While still marking an unprecedented low amid the coronavirus pandemic, retail footfall in May improved slightly to a 73.3% decline compared with 80.1% in April.

Footfall in retail parks fared the best, dropping by 55.1% versus 68.1% in April, due to the swathe of home and DIY stores reopening, as well as the presence of essential retailers, according to the latest data from Springboard.

High streets and shopping centres saw a 78.2% and 80.5% drop in footfall respectively. The research found that local high streets have been more popular with consumers, with footfall declining 41.4% compared with 88.8% in regional town centres.

Footfall during the month was helped by the weather, with it being the sunniest May since 1957, as well as the two bank holidays. The two weeks leading up to each bank holiday saw a 12% rise in footfall on average, in comparison to the other two weeks in the month.

The data indicates latent demand from shoppers in lockdown, shown by the queues outside reopened home stores on the weekend leading up to June 1. The days following the reopening saw a decrease by 42.9% versus 56.2% at the beginning of May.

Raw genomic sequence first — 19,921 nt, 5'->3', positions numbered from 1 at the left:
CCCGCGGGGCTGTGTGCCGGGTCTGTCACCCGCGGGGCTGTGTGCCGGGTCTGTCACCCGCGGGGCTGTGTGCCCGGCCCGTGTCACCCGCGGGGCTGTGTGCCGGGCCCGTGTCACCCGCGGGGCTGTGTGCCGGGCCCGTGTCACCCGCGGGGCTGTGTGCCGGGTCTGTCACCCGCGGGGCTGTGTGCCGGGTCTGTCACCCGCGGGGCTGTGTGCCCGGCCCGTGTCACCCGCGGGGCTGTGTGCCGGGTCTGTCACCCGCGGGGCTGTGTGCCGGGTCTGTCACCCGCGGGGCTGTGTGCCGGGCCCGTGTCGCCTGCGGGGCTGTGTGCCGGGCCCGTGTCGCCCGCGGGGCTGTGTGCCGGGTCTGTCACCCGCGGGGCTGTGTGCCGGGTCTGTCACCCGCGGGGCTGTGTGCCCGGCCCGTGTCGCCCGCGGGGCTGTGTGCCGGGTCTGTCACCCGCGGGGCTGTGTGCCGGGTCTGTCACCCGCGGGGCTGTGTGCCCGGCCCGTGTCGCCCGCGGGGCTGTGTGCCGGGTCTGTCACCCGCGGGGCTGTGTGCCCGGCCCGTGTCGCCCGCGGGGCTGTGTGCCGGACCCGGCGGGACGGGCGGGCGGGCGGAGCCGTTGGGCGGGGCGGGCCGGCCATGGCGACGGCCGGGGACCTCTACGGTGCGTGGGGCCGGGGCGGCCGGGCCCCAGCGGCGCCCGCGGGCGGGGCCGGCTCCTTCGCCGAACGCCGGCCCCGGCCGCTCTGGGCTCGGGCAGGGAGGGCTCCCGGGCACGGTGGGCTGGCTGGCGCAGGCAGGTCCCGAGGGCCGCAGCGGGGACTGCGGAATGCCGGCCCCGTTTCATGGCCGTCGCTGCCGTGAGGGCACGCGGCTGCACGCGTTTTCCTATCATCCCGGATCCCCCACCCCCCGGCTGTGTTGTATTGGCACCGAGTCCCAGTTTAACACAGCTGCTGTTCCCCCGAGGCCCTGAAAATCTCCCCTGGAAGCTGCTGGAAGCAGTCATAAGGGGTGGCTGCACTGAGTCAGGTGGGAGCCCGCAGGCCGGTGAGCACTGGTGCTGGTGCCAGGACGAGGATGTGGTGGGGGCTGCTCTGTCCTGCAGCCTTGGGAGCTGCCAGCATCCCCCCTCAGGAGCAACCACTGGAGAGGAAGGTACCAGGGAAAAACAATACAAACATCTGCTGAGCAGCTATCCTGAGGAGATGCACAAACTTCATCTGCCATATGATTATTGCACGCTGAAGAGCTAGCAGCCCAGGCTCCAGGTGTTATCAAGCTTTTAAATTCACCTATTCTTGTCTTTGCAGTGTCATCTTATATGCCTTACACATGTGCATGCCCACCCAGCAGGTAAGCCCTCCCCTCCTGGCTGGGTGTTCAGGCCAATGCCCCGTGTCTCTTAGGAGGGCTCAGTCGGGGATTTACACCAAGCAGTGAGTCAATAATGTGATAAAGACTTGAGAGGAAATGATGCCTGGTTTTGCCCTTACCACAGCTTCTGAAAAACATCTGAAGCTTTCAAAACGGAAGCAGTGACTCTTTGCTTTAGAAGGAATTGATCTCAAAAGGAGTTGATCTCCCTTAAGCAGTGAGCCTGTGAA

Springboard’s marketing and insights director Diane Wehrle said: “The subject on everyone’s lips is what the likely success will be of the reopening of non-essential retail on June 15. The limited evidence so far has suggested that, despite the growth in online shopping over the past two months, there is a huge amount of pent-up demand among consumers for bricks-and-mortar shopping.

“The first indication of this were the monumental queues that built up at major home stores in the weekend before the official easing of lockdown restrictions in England on June 1. Footfall strengthened noticeably in retail parks over the first few days of the week following this, with the decline averaging 42.9% versus 56.2% over the same days at the beginning of May.

“While retail parks are already seeing some recovery in footfall, this is certainly not the case for high streets and shopping centres, where the decline in footfall over the few days since June 1 still remains at more than 70%.

“Inevitably, it has been smaller high streets that have been the most resilient as consumers stayed local, with footfall in UK regional cities declining by 88.8% in May, compared with 41.4% across the smallest high streets.

“The key trend to be watched over the period of retail reopening in June, and over subsequent months, will be whether this signals the beginning of a new era for local high streets.

“Certainly, what is likely is that those destinations and retailers that are best able to manage customer numbers to ensure social distancing will be the most in demand by consumers as safety during shopping is paramount.”